Understanding highly complex nature of flow in an IC engine is essential to optimize its performance. However, the events like reciprocating motion of piston, motion of valves, turbulence generation, spray and mixing lead to a complex flow pattern. CFD is very useful in computing and understanding this complex flow pattern. In this book, all aspects of CFD technique to simulate the mixing of fuel with air in GDI engines are explained. The book covers the governing equations, numerical techniques for solving them, method of analysis of data (in the context of mixing processes) and programming techniques. The book will be useful for professionals who are performing CFD analysis using CFD softwares for thermal systems specifically reciprocating systems like engines, compressors and systems involving sprays, mixing etc. It is also useful for those who are developing CFD tools.
This book presents design of a low power high speed 1-bit ALU in 45nm CMOS technology. Low power high speed circuit design has emerged as a challenging and an emerging field among circuit designers and researchers. A 1-bit ALU is designed in 45nm CMOS technology by using CMOS, nMOS PTL and GDI circuit techniques and its performance characteristics such as power dissipation, delay, power-delay product and number of transistors are compared. GDI technique provides better performance characteristics for designing a low power high speed VLSI circuit. This circuit technique reduces power dissipation, delay, and it also maintains low complexity in the integrated circuit design. This technique is suitable for designing a low power high speed VLSI circuit by using very less number of transistors as compared to other circuit design techniques. This technique has emerged as an effective circuit technique for designing a low power high speed VLSI circuit. The contributions made in this book would help circuit designers and researchers in designing low power high speed integrated circuits.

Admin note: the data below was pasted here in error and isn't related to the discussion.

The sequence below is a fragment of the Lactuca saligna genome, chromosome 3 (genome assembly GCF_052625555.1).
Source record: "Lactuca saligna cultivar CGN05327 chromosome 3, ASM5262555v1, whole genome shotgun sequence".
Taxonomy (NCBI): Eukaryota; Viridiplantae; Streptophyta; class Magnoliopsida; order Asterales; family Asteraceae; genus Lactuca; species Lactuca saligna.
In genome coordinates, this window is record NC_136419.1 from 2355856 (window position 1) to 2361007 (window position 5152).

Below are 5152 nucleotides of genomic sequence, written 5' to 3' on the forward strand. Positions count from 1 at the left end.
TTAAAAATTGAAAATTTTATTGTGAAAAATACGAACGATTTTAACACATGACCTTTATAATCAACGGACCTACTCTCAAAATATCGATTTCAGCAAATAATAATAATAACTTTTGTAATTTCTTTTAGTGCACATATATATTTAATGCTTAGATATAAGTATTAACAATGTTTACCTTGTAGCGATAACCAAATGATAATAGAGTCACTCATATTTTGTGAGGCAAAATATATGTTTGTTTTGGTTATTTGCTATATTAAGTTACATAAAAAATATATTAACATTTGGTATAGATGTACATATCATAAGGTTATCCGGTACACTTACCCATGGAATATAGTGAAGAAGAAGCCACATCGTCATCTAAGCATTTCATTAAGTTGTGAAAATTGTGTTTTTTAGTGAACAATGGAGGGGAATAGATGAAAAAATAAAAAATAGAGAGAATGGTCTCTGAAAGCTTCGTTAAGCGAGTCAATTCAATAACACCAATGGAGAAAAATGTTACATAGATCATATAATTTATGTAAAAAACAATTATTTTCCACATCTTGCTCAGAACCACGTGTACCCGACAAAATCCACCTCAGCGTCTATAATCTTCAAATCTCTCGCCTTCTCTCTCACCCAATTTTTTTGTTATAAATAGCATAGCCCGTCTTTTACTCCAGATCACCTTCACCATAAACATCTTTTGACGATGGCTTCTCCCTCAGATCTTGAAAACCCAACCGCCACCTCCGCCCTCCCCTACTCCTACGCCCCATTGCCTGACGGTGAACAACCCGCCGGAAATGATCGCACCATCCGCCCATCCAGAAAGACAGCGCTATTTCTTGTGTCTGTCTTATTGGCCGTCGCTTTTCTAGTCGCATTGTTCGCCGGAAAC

The Direct-Injection (DI) combined with downsizing, variable valve timing and turbocharging promises a strong reduction of fuel consumption for Spark-Ignition (SI) engines. The advantages of DI have been widely demonstrated in terms of fuel economy, transient response, air-to-fuel ratio (AFR) control and reduced emissions. The control of fuel spray and air-fuel mixture formation is fundamental for fully taking advantages of DI in SI engines. This work investigates the influence of injection parameters on air/fuel mixture and combustion processes in a DISI engine. In the first part the main fuel spray parameters were investigated: Particle Image Velocimetry allowed to characterize the spray velocity field while Phase Doppler Anemometry was applied for droplets size and velocity measurements. An innovative X-ray tomography technique allowed to investigate the inner structure of the fuel spray in the region immediately downstream of the nozzle. Finally, the effect of the injection duration and phasing on the combustion process and pollutant emissions formation was studied in a GDI optically accessible engine, through UV-visible imaging and spectroscopy.